Dunam

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A dunam or dönüm, donum was a unit of land area used in the Ottoman Empire and representing the amount of land that can be plowed in a day. The unit is still in use in many areas previously under Ottoman influence.

The legal definition was "forty standard paces in length and breadth",[1] but varied considerably from place to place, from 900–2500 m². In many formerly Ottoman regions, it is now defined as exactly one decare (1000 m²).

History[edit]

The name dönüm, from the Ottoman Turkish دونمك / dönmek (to turn) appears to be a calque of the Byzantine stremma and had the same size. It was likely adopted by the Ottomans from the Byzantines in Mysia-Bithynia.[2] In Arabic, the word is spelled دونم (dūnam) which is "a square measure (Iraq= about 2500 m²; Palestine= roughly, 1000 m²)."[3]

Definition[edit]

Bosnia and Herzegovina, Serbia[edit]

In Bosnia and Herzegovina and also Serbia, the unit is called dulum (дулум) or dunum (дунум). It is equal to 1,000 square meters.[4]

Bulgaria[edit]

In Bulgaria, the decare (декар) is used.

Cyprus[edit]

In Cyprus the donum is 14,400 square feet (1,338 m2). In the Republic of Cyprus older Greek Cypriots also still refer to the donum, although this is gradually being replaced by another local Greek Cypriot dialect word, σκάλες ['skales], rather than the mainland Greek word stremma. However, officially Cyprus uses the square metre.

Iraq[edit]

In Iraq, the dunam is 2,500 square metres (0.25 ha).[citation needed]

Syria, Israel, Palestine, Jordan, Lebanon and Turkey[edit]

In Israel, Palestine, Syria (where it is called a dulum), Jordan, Lebanon and Turkey the dunam is 1,000 square metres (10,764 sq ft), which is 1 decare. Before the end of the Ottoman Empire and during the early years of Palestine, the size of a dunam was 919.3 square metres (9,895 sq ft), but in 1928 the metric dunam of 1,000 square metres (0.10 ha) was adopted, and this is still used.[5][6]

Variations[edit]

Other countries using a dunam of some size include Libya, Syria, Albania, and the countries of the former Yugoslavia.[citation needed]

The Greek stremma has the same size as the metric dunam.[citation needed]

The metric dunam is particularly useful in hydrological calculations as 1 dönüm times 1 mm (a unit commonly used for measuring precipitation) equals exactly one cubic meter.

Conversions[edit]

A metric dönüm is equal to:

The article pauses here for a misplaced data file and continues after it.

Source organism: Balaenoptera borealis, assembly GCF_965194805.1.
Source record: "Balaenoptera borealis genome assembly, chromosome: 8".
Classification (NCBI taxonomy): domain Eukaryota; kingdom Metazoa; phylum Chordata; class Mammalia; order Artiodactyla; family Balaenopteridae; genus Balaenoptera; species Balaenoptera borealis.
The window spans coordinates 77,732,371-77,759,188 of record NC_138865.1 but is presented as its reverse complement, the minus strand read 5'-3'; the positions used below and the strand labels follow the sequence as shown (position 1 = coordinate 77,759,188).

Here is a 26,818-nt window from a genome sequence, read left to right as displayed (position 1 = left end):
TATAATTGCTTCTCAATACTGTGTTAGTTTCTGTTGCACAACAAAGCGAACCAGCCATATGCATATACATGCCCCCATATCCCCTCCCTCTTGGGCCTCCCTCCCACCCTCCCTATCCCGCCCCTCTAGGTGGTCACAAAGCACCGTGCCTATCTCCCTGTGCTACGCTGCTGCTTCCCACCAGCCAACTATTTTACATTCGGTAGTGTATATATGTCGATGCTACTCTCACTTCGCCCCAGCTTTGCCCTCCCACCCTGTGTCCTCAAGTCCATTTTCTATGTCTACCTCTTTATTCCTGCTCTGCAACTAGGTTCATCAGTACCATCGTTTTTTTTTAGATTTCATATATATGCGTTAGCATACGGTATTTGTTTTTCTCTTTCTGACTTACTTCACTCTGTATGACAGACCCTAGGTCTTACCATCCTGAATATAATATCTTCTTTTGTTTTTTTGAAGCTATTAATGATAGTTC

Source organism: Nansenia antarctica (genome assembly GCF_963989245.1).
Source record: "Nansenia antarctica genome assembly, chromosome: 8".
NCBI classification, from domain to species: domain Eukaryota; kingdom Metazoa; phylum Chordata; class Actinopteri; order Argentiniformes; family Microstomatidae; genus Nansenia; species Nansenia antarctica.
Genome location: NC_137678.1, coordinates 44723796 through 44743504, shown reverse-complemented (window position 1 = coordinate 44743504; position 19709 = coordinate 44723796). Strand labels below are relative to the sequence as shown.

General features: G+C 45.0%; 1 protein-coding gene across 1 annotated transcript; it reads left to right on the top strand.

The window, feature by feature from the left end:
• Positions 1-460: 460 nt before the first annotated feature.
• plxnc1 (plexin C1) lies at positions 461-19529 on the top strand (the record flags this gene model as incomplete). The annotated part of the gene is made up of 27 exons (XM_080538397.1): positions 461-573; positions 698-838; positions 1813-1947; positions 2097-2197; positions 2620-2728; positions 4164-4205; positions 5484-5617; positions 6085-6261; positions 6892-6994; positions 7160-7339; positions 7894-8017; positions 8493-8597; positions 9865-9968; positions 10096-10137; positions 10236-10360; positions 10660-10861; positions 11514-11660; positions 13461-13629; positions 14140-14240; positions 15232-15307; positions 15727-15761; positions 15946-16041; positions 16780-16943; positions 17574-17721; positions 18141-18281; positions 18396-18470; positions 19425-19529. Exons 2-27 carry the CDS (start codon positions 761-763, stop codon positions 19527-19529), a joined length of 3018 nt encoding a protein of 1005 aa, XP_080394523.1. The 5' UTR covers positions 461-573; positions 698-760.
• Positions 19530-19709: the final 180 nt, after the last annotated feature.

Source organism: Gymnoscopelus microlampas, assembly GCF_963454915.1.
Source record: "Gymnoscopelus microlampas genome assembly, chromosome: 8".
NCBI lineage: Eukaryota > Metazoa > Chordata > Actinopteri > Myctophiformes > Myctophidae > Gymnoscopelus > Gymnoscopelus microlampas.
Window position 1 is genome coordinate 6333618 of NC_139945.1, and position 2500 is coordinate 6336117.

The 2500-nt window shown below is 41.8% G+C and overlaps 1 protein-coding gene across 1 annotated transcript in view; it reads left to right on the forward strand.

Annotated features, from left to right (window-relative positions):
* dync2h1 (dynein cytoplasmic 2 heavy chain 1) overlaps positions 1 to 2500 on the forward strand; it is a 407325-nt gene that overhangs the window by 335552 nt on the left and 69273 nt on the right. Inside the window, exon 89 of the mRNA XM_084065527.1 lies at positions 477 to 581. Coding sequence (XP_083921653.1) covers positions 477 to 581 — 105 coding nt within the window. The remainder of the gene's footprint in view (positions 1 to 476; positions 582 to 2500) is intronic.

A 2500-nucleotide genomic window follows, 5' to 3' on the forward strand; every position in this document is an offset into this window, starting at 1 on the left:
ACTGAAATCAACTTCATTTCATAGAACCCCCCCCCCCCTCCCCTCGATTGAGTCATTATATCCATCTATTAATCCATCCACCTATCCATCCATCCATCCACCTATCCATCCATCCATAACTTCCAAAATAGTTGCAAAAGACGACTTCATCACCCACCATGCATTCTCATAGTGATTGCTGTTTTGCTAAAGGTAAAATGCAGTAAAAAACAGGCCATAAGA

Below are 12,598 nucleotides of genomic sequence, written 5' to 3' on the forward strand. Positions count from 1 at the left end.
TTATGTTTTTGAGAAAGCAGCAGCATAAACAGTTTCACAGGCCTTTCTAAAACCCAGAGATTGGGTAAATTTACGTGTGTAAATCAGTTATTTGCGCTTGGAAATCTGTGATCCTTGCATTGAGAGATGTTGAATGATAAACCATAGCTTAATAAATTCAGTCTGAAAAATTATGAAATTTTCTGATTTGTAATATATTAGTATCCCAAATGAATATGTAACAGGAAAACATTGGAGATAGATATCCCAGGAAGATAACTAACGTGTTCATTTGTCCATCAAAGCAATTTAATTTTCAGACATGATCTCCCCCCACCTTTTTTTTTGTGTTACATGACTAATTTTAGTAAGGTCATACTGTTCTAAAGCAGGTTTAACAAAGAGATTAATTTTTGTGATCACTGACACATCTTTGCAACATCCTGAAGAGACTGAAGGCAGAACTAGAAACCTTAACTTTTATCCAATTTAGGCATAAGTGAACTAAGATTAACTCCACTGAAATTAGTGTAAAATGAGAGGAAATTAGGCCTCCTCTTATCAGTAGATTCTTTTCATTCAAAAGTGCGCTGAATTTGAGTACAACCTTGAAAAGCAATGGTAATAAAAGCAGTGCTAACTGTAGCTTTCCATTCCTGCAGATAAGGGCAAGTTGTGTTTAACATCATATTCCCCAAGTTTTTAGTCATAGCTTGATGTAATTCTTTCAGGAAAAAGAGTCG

Comparable measure[edit]

The acre, although defined differently today, was originally similar in principle to the dunam. See Acre#Historical_origin.

The stremmax (Greek: στρέμμα, plural στρέμματα) is a Greek unit of land area, equal to 1,000 square metres, also called the 'royal' stremma. The name comes from a root meaning 'to turn', presumably referring to the amount of land that can be plowed/turned in a day.[7]

The "old", "Turkish", or "Ottoman" stremma was approximately 1,270 m² (Λεξικό, 1998): it was the Greek name of the Ottoman dönüm,[8] which was in turn based on the Byzantine stremmax (see below). But Lapavitsas uses the value of 1,600 m² for the region of Naoussa in the early 20th century.[9]

The medieval or Morean stremmax was different, somewhere between 900 and 1,900 m², depending on the period and perhaps even the type of land.[10]

The Byzantine stremma was defined as the area of a square whose sides have a length of 100 Greek feet or 40 Greek paces. It is likely the ancestor of the Ottoman dunam/stremma.[11]

See also[edit]

References[edit]

  1. ^ V.L. Ménage, Review of Speros Vryonis, Jr. The decline of medieval Hellenism in Asia Minor and the process of islamization from the eleventh through the fifteenth century, Berkeley, 1971; in Bulletin of the School of Oriental and African Studies (University of London) 36:3 (1973), pp. 659-661. at JSTOR (subscription required)
  2. ^ Ménage, op.cit.
  3. ^ Cowan, J. Milton; Arabic-English Dictionary, The Hans Wehr Dictionary of Modern Written Arabic (4th Edition, Spoken Languages Services, Inc.; 1994; p. 351)
  4. ^ "Мерне јединице у КЗ и КН" (in Serbian). Republic Geodetic Authority of the Republic of Serbia. Retrieved 6 September 2010. 
  5. ^ El-Eini, Roza I.M. (2006). "Currency and Measures". Mandated landscape: British imperial rule in Palestine, 1929-1948. Routledge. p. xxiii. ISBN 978-0-7146-5426-3. Retrieved 2009-05-05. 
  6. ^ Israel Central Bureau of Statistics. "explanatory notes". Retrieved 2 August 2013. 
  7. ^ Λεξικό της κοινής Νεοελληνικής (Dictionary of Modern Greek), Ινστιτούτο Νεοελληνικών Σπουδών, Θεσσαλονίκη, 1998. ISBN 960-231-085-5
  8. ^ Λεξικό
  9. ^ Costas Lapavitsas, "Social and Economic Underpinning of Industrial Development: Evidence from Ottoman Macedonia", Ηλεκτρονικό Δελτίο Οικονομικής Ιστορίας [1]
  10. ^ Siriol Davis, "Pylos Regional Archaeological Project, Part VI: administration and settlement in Venetian Navarino", Hesperia, Winter, 2004 [2]
  11. ^ V.L. Ménage, Review of Speros Vryonis, Jr. The decline of medieval Hellenism in Asia Minor and the process of islamization from the eleventh through the fifteenth century, Berkeley, 1971; in Bulletin of the School of Oriental and African Studies (University of London) 36:3 (1973), pp. 659-661. at JSTOR (subscription required); see also Erich Schilbach, Byzantinische Metrologie (referenced but not seen)

External links[edit]